You may have mastered how to use the aperture, your camera’s shutter speed and even its focus and brightness settings, but everything will be considered useless if you haven’t figured out the right ISO setting to use for your DSLR. Choosing the right ISO setting will help you get a clearer image quality. At the same time it can greatly affect your image’s exposure. All in all, it plays an essential role towards the image quality of your photo, thus, an important aspect that every photographer should know.
First of all you need to know that ISO (International Standards Organisation) is the measure of how sensitive your camera’s sensor is at any one time. If we go back to the good old days of analogue camera (the days of film), you’ll remember that photographer uses ISO film 200 when taking pictures outdoor in a perfect day, while during night time, many will prefer ISO 400 or ISO 800. Well, we don’t need to buy different films anymore these days and we don’t need to waste the film at all when the weather is changing. The concept of ISO sensitivity has made the leap to digital photography. One of the significant benefits that come in the digital era is that changing ISO is simple as hitting few buttons. In the days of film you needed to change the roll.
The ISO setting that you should have for your camera should be defined by the amount of light that your object is getting. The higher the ISO setting, the higher the light sensitivity will be. This means that more light equates to clearer image. This is one of the simplest facts that you need to know with regard to taking a picture, even when you’re shooting at low light or during the evenings.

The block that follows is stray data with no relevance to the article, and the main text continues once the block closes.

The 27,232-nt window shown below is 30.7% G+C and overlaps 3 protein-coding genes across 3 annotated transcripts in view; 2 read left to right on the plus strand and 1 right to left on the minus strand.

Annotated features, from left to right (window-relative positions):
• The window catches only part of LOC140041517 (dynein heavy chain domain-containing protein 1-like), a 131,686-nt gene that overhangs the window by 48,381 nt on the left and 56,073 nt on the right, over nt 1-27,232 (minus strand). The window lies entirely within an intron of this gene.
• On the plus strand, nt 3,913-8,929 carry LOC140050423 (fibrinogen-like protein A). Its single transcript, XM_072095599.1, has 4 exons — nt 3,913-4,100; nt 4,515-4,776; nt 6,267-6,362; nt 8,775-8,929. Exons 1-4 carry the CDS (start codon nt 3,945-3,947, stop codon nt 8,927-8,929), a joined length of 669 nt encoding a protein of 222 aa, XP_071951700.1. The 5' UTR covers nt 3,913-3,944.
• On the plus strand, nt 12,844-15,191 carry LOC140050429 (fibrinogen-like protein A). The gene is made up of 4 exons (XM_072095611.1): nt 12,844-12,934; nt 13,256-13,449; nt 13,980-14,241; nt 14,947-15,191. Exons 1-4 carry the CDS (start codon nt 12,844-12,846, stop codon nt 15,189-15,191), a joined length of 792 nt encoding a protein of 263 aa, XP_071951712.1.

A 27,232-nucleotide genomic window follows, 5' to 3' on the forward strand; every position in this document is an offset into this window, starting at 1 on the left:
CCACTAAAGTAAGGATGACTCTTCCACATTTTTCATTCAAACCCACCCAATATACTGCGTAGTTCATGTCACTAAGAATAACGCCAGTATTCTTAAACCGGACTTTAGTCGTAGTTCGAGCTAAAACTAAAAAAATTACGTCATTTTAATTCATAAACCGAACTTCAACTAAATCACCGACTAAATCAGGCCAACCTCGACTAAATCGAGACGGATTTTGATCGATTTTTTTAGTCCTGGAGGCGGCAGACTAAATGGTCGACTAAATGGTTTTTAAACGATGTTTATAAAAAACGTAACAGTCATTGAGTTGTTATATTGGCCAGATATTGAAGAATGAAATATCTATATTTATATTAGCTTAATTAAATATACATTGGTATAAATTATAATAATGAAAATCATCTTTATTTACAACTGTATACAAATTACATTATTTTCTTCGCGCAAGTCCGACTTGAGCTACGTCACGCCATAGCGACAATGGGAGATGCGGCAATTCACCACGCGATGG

Here’s the catch though – there are some instances wherein a higher ISO setting will result in poorer image quality, while there are some situations when it’s better to have a lower ISO setting. Sometimes, higher ISO may result in too much ‘noise’ in your picture – which is not appealing to the eyes and your photo may not be as good as you have expected it to be. Noise is a random speckling effect that becomes worse the higher ISO goes (See picture below).
However, modern top-end model cameras are capable producing some fantastic results with ISOs of 3200 or higher without an appreciable impact on image quality. Then again, the price of these cameras is probably beyond your budget. So, better stick with improving yourself with whatever resource that you have than thinking about spending on the high-end gears.
One thing about ISO that you can learn is ISO, aperture and shutter speed all work in concert. You need to get them in harmony so they will tune to each other, thus producing great result. If your exposure is fine but you need to change one setting (aperture for example), then you probably need to change something else in the opposite direction for the same exposure. For example – if you are shooting at 1/800th with an aperture of f/4 and you cut the shutter speed to 1/400th, you probably need to close the aperture a stop (f/5.6), so you can get the same amount of light coming in. Or else, just keep the aperture the same and halve the ISO.
ISO setting is not being taught at most times – usually, you have to experiment and play with the settings in order to get the right amount of ISO for your camera. Of course, it can be on a case to case basis and you’re the only one that could figure these things out. There are resources that you could refer to online, but often, these sources would only teach you the things to remember when setting your ISO and not the exact settings that you’re looking for.
- Blog Pakar